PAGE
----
Syndication Gets Its Share of Upfront Heat

Total take is expected to be up 13% over 2002

Syndication got in on the heated upfront TV market, wrapping up most of its deals late last week after just a week of selling. "The sellers are very happy," said Gene DeWitt, president of the Syndicated Television Network Association. "Last year, our goal was to move right after network. That happened, and it took about two weeks to close. This year, it happened again, but it only took a week to close.

"We are being treated as a surrogate for network," he added. "Some advertisers didn't get everything they wanted in network and leapt on syndication, which is just what they should do."

Most believe the total syndication take will be up around 13% over 2002, at $2.3 billion, within spitting distance of the medium's $2.4 billion high-water mark set in 2000. (A few think the final tally could meet or exceed the record.)

This year's upfront also marked an impressive two-year rebound from 2001, when syndication plummeted 25% to $1.7 billion.

Sources say top-tier shows commanded prices similar to those of the broadcast networks, in the 15%-17%-range. Some shows were so hot that syndicators were actually turning away money. Among them: Dr. Phil, The Oprah Winfrey Show, and off-network comedies such as Everybody Loves Raymond, Friends, Seinfeld
and Will & Grace.

"The health of the market this year is right across the board," said Chris Kager, president, MGM/NBC Media Sales. "Last year, the growth was in the top-tier product, and the second-tier product was not as healthy."

Bob Riordan, senior vice president, national broadcast, MPG, observed, "Top tier syndicators were very bullish. They were commanding double-digit increases, while the second tier was getting mid- to high-single-digit increases."

But it was all good for the sellers, he said. "There's so much money in the marketplace that everything is moving and everything is selling."

A source with knowledge of King World's action said the distributor had record gross sales of $350 million to $400 million. King World handles Dr. Phil, Wheel of Fortune, Jeopardy, Inside Edition, Oprah, Hollywood Squares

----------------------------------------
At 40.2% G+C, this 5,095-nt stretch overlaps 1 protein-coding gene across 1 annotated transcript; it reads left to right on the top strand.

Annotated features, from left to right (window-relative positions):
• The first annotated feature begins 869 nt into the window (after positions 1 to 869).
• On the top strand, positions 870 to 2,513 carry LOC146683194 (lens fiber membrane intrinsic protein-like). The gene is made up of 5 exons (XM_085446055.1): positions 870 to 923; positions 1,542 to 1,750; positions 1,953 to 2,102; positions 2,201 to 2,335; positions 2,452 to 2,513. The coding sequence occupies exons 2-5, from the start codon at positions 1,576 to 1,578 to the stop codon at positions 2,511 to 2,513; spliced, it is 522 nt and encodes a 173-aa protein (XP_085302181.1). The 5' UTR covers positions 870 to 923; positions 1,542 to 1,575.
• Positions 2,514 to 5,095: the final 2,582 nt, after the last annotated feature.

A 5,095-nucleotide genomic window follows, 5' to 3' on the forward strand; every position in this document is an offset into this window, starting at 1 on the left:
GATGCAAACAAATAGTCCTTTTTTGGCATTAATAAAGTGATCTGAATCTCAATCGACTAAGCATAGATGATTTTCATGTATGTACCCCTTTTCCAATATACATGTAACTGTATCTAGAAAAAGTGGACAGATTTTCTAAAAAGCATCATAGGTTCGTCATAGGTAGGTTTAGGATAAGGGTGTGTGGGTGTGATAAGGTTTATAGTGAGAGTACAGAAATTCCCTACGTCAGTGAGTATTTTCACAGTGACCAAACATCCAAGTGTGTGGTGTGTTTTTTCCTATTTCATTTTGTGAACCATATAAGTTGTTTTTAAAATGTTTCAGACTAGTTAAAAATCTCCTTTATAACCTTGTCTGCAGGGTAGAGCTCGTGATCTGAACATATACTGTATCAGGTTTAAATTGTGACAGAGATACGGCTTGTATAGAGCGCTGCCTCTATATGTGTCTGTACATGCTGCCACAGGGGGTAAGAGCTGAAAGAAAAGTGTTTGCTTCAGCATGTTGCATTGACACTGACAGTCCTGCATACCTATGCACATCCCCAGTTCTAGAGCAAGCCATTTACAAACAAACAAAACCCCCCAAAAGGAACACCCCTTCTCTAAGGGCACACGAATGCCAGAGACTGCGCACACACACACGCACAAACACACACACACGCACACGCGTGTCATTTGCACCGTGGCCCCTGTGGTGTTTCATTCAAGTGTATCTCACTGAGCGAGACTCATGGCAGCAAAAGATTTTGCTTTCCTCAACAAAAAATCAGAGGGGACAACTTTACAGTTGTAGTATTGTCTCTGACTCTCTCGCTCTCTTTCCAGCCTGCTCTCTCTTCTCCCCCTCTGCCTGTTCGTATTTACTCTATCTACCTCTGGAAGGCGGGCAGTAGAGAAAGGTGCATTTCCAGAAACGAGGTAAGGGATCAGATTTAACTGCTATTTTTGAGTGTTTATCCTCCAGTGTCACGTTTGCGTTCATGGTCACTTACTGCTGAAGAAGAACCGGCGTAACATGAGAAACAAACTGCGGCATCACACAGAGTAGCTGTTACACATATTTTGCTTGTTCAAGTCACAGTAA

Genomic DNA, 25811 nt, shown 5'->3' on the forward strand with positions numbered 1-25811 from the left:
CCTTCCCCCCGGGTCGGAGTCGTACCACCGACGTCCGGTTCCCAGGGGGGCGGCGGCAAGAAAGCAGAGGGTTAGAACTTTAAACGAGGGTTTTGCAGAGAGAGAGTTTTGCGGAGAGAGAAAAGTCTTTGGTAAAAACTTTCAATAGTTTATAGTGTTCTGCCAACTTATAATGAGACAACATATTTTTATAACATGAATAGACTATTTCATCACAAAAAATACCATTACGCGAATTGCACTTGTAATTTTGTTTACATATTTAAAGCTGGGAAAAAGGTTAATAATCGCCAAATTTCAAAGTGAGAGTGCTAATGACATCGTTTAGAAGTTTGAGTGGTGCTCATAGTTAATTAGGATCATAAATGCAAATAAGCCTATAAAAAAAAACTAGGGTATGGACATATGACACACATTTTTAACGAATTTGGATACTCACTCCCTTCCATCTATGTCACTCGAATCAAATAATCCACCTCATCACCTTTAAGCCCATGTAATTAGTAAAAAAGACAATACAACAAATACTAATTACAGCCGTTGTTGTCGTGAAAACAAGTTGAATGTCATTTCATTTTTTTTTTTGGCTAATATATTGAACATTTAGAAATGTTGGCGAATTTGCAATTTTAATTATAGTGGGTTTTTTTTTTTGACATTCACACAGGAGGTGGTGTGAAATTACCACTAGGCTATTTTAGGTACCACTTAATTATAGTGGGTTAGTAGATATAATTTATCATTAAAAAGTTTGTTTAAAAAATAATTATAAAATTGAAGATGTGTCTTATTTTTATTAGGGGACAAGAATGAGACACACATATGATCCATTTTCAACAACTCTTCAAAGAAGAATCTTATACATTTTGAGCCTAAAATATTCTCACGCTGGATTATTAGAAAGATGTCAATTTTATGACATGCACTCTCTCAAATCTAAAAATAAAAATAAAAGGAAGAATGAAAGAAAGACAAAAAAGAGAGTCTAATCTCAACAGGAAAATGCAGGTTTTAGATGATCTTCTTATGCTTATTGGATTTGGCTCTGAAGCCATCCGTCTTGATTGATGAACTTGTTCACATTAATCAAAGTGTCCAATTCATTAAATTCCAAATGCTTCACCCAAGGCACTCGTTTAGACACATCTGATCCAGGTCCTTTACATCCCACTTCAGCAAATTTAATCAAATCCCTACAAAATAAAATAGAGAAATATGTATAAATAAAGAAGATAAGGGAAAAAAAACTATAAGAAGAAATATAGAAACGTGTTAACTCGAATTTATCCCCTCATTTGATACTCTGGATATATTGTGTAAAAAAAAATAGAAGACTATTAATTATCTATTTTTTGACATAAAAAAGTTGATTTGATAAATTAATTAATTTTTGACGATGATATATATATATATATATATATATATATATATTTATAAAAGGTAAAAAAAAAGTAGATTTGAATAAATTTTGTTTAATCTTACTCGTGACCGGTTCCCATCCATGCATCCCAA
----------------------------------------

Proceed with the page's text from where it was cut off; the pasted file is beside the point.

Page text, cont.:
and Raymond.

Advertisers moved money that had been earmarked for in-season scatter buys, the syndicators said. "Virtually every agency went to their clients and said, 'Don't be a jerk. The increases in scatter were so enormous this year, put your money upfront,'" said one senior sales executive. "So we were all getting backended money."

The scatter prices for some shows this year in syndication were more than 50% above the upfront rates.

Some executives said they've been getting calls from clients they've already done deals with asking if they can buy more ads. The answer has been yes in some cases and no in others. Some syndicators are holding back inventory on the assumption that scatter market will again be strong and more lucrative.

Kager, who said MGM/NBC wrote about 30% more business than a year ago, said daytime was "exceptionally strong." That boded well for both The John Walsh Show, entering its second season, and newcomers Starting Over
and talkers from Ellen DeGeneres and Sharon Osbourne.

Political talker The Chris Matthews Show
was also hot, Kager said. The show tripled its revenue and doubled its client base, he said, noting that, in recent weeks, the program has been running second, behind NBC's Meet The Press,
in the Sunday-morning talking-heads competition.

Of course, some wonder whether all the commitments are going to stick. For now, the expectation is that they will. "Most of it is real because, by the time we get around to the next second and third quarter, the economy will certainly have turned around," said one sales executive. "So whether advertisers think it's real now or not, by then it will be. They will want to spend aggressively to keep pace with the upturn."